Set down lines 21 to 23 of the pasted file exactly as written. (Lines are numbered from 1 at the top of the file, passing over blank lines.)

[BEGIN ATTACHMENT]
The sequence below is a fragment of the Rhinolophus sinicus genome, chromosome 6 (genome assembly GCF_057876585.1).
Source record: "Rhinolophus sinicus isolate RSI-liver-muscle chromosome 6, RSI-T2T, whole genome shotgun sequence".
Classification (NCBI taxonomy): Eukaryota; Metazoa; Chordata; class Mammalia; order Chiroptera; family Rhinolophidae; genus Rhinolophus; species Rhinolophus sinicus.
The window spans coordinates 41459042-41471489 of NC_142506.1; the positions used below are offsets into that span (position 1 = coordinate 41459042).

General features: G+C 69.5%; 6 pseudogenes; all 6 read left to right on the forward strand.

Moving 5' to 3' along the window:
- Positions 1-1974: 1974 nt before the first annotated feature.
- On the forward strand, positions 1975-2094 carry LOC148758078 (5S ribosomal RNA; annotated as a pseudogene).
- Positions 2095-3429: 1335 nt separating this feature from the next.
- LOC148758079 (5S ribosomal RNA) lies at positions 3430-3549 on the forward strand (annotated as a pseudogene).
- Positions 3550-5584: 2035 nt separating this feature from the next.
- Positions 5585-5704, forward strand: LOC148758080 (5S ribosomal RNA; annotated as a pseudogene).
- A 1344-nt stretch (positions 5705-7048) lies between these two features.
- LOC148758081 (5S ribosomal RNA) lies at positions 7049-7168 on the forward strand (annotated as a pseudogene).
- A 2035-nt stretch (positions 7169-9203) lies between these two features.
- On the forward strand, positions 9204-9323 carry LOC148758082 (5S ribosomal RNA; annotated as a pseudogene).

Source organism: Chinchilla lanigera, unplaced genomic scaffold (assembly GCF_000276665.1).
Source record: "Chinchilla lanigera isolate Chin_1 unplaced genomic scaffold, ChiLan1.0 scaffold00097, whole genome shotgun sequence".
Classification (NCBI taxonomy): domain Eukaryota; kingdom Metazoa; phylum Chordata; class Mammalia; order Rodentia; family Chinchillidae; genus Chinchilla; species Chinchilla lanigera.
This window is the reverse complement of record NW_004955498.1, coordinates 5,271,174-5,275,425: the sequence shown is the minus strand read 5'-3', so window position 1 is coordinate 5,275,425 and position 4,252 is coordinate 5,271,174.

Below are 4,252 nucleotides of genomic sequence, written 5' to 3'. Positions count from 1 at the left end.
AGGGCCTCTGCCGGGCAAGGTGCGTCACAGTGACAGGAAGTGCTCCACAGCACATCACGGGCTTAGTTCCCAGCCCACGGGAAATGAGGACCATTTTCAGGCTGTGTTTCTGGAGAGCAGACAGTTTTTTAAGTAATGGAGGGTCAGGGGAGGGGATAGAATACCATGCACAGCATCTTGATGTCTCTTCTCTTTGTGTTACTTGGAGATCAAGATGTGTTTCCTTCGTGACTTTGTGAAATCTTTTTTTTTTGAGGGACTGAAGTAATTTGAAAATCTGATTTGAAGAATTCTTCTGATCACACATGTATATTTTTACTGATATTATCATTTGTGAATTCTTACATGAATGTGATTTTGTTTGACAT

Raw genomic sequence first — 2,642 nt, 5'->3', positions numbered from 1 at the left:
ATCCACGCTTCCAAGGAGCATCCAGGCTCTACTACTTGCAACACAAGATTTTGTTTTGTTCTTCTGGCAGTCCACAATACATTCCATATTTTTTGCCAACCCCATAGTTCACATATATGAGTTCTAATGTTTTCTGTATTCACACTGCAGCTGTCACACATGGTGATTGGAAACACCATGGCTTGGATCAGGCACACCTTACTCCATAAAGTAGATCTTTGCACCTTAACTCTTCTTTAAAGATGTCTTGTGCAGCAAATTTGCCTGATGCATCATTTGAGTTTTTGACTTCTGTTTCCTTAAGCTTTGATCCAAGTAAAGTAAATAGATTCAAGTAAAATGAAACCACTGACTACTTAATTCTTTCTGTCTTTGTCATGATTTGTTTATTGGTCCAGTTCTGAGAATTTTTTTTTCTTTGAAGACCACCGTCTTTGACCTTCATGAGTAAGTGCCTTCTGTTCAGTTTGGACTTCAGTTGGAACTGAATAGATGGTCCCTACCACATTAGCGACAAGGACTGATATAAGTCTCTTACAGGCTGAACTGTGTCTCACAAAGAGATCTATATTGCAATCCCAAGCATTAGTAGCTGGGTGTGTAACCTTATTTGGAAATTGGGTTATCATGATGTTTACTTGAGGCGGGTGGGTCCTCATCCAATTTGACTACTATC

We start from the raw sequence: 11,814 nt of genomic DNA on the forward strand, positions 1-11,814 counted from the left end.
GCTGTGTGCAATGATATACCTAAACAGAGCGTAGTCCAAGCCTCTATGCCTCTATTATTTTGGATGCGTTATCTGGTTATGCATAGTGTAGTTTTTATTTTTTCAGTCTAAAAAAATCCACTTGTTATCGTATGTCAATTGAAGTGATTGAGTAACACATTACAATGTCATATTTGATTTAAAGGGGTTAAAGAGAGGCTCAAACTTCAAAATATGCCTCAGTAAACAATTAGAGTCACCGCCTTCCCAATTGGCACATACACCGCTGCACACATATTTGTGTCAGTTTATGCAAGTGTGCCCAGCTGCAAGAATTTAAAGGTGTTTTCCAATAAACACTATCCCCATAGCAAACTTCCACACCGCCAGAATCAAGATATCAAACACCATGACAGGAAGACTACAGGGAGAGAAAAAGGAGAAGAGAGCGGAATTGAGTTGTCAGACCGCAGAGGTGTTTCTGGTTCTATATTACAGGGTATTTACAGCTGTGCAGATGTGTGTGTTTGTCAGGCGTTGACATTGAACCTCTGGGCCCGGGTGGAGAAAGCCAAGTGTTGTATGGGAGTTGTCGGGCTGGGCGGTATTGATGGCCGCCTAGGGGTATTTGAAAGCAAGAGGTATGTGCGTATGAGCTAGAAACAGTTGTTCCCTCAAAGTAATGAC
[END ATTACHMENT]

Below are 4,252 nucleotides of genomic sequence, written 5' to 3'. Positions count from 1 at the left end.
AGGGCCTCTGCCGGGCAAGGTGCGTCACAGTGACAGGAAGTGCTCCACAGCACATCACGGGCTTAGTTCCCAGCCCACGGGAAATGAGGACCATTTTCAGGCTGTGTTTCTGGAGAGCAGACAGTTTTTTAAGTAATGGAGGGTCAGGGGAGGGGATAGAATACCATGCACAGCATCTTGATGTCTCTTCTCTTTGTGTTACTTGGAGATCAAGATGTGTTTCCTTCGTGACTTTGTGAAATCTTTTTTTTTTGAGGGACTGAAGTAATTTGAAAATCTGATTTGAAGAATTCTTCTGATCACACATGTATATTTTTACTGATATTATCATTTGTGAATTCTTACATGAATGTGATTTTGTTTGACAT

Raw genomic sequence first — 2,642 nt, 5'->3', positions numbered from 1 at the left: